MCGREGORThey depend on foreign countries for a whole bunch of resources. So, I don't think it's in their interest to sort of say, you know, we'll keep our rare earths unless you, you know, give us the East China Sea or whatever. You can't make a trade off like that. So I think they'll back away from this one.
NNAMDIHow about the trade off that some people are speculating, China wants a lot of exporters to relocate in China. They've got all kinds of problems with intellectual property laws. This could be a way of using their muscle to get an advantage in that area.
MCGREGORThat's an interesting question. I think they could definitely be something to that. It's a way -- you know, China is still probably one if not the high tech manufacturing capital of the world, along with Taiwan, South Korea, to some extent parts of the U.S. And if China has certainly has a stated national goal of bringing as much on shore as they can, it's jobs, it's technology. And if they can use that as leverage, I think they will. And they might have succeeded in a few cases. I think that's a much more plausible way of looking at it.
NNAMDIJay, thank you very much for your call. We move on to Urduja (sp?) in Silver Spring, MD. Urduja, you're on the air, go ahead please.
URDUJAYes. Hi, Kojo, how are you?
URDUJAI enjoy your program.
URDUJAI enjoy your show. Okay, I'm going to take a different (unintelligible) to this, Kojo. I think China should do whatever is in their interest. If they were smart enough to get all these resources that they (unintelligible)...
NNAMDIIf this was a part of the Great Leap Forward, go ahead, please.
URDUJAWhat is wrong with them using it to their benefit? We do it ourselves. We restrict sales of products to countries we don't like. Why is it wrong when China do that, use them to their benefit?
NNAMDIRestricting sales to countries we don't like, Richard McGregor. How would the WTO feel about that?
MCGREGORWell, it's against the rules that China signed up to. I don't want to sound sort of prim and proper. But, you know, that's the way the world goes round. And I think it benefits everybody. You know, if you have an argument like that, well maybe Saudi Arabia should cut off oil sales to the U.S. when they're concerned about how the U.S. behaves. You know, Australia and other countries can cut off sales of iron ore to China and so the steel industry there dries up. So every petty political dispute you have you can then sort of turn in to a tit for tat on trade. And I think that would be a very disastrous approach for anybody to encourage.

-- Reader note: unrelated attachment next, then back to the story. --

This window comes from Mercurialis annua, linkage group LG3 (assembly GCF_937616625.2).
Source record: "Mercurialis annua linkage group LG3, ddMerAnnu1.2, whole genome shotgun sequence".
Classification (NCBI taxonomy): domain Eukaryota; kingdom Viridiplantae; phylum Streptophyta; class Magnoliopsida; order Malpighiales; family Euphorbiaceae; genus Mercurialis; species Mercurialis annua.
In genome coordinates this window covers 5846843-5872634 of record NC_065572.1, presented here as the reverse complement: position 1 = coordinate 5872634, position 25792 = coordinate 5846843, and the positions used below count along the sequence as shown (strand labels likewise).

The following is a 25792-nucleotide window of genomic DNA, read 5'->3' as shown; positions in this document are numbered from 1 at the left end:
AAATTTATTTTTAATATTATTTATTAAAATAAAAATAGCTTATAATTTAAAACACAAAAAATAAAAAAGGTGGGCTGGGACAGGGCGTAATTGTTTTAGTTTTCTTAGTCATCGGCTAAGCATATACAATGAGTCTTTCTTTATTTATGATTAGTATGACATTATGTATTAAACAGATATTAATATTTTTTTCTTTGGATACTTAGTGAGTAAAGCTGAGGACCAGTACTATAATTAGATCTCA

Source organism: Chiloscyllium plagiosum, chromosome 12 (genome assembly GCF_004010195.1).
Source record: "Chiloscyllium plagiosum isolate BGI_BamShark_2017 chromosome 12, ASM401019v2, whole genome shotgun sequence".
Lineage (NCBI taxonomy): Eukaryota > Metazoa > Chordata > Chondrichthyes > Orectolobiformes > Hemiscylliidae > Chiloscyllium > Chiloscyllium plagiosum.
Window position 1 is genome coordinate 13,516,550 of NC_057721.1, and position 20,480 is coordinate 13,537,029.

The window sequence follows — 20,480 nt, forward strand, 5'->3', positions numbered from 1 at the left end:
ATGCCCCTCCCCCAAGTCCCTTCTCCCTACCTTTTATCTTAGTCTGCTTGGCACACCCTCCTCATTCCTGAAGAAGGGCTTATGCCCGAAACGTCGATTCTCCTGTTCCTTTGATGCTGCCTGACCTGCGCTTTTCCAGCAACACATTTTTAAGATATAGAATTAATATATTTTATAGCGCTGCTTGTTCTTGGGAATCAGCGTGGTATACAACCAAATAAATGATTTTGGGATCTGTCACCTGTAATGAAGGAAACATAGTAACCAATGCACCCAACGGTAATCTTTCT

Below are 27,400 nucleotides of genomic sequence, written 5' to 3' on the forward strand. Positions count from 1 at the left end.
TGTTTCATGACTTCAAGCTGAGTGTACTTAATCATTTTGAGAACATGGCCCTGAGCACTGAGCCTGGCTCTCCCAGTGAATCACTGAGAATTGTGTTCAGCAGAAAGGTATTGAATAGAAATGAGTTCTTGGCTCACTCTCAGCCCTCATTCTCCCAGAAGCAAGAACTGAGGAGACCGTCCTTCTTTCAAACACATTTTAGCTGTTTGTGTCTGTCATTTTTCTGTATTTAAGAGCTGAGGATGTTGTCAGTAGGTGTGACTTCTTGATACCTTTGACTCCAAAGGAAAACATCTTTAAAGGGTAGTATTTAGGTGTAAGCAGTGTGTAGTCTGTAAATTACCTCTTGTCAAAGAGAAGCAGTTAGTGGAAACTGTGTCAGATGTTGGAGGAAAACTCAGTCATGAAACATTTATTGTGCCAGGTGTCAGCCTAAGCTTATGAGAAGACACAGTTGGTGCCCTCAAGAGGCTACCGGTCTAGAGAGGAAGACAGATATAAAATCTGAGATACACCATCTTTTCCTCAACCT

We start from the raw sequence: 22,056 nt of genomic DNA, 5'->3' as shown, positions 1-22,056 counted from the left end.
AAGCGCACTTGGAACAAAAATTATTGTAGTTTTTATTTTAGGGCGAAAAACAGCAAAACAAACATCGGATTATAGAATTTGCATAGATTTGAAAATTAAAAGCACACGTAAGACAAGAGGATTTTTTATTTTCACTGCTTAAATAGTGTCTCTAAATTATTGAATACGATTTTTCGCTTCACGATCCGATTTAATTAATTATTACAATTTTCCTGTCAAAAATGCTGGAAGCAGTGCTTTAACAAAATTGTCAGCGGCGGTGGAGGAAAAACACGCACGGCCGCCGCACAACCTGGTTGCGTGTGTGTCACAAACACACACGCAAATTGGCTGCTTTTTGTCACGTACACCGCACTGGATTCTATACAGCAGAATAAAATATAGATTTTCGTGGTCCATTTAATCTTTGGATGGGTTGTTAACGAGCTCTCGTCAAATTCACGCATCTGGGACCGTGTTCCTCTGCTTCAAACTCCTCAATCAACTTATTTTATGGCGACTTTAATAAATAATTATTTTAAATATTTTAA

NNAMDIThank you very much for your call, Urduja. I'd like to go back to the issue of China and the Japanese for a second, because the Japanese are bringing this case before the WTO along with the European Union. And you mentioned earlier this standoff that China had with Japan a couple of years ago over rare earth. But Japan is also the biggest importer, along with the U.S., of these elements for the high tech and auto sector. This is crucial to their economy.
MCGREGORYeah, Japan is resource poor. I mean, remember they import about 95 percent of their energy, I think. They are like Korea, no oil and the like. And, you know, Japan and China, 50, 60 years after the war still have a very fractious and tense relationship. Things aren't settled between those countries. And they're much more likely to have the political issues get tied up in economic issues. That's why I think for Japan it's very good to take a case like this with the U.S. and Europe to sort of, you know, spread the burden if you like.
NNAMDIOn to the phones again, here's Michelle in Silver Spring, MD. Michelle, you're on the air, go ahead, please.
MICHELLEHi, great show as usual. And I was just wondering, I had read, I don't know, about a year ago or something that the Chinese have been involved in the steal of rare earth elements for a long time. And they have an institute, a scientific institute, that only studies and researches rare elements. So I think this has been an ongoing thing for them economically.
NNAMDIAny idea about that, Steve Freiman?
FREIMANI'm not aware of the name of the institute. I wouldn't be surprised at all. And the caller is right they have been involved in involved in rare earths and supplying rare earths for a very long time. And they're serious about doing research on these kinds of materials, so I suspect there is such a thing and I just can't tell you the name of it.
MCGREGORYeah, and they're serious generally. And part of the reason why sort of exports slowed for a while in China is because they've been consolidating into one big group, which is I think the Inner Mongolia Baotou Steel Rare Earths Group or something like that, which is responsible for 50 percent of production. So, they're serious about everything in science in China. So I'm sure they do have such an institute.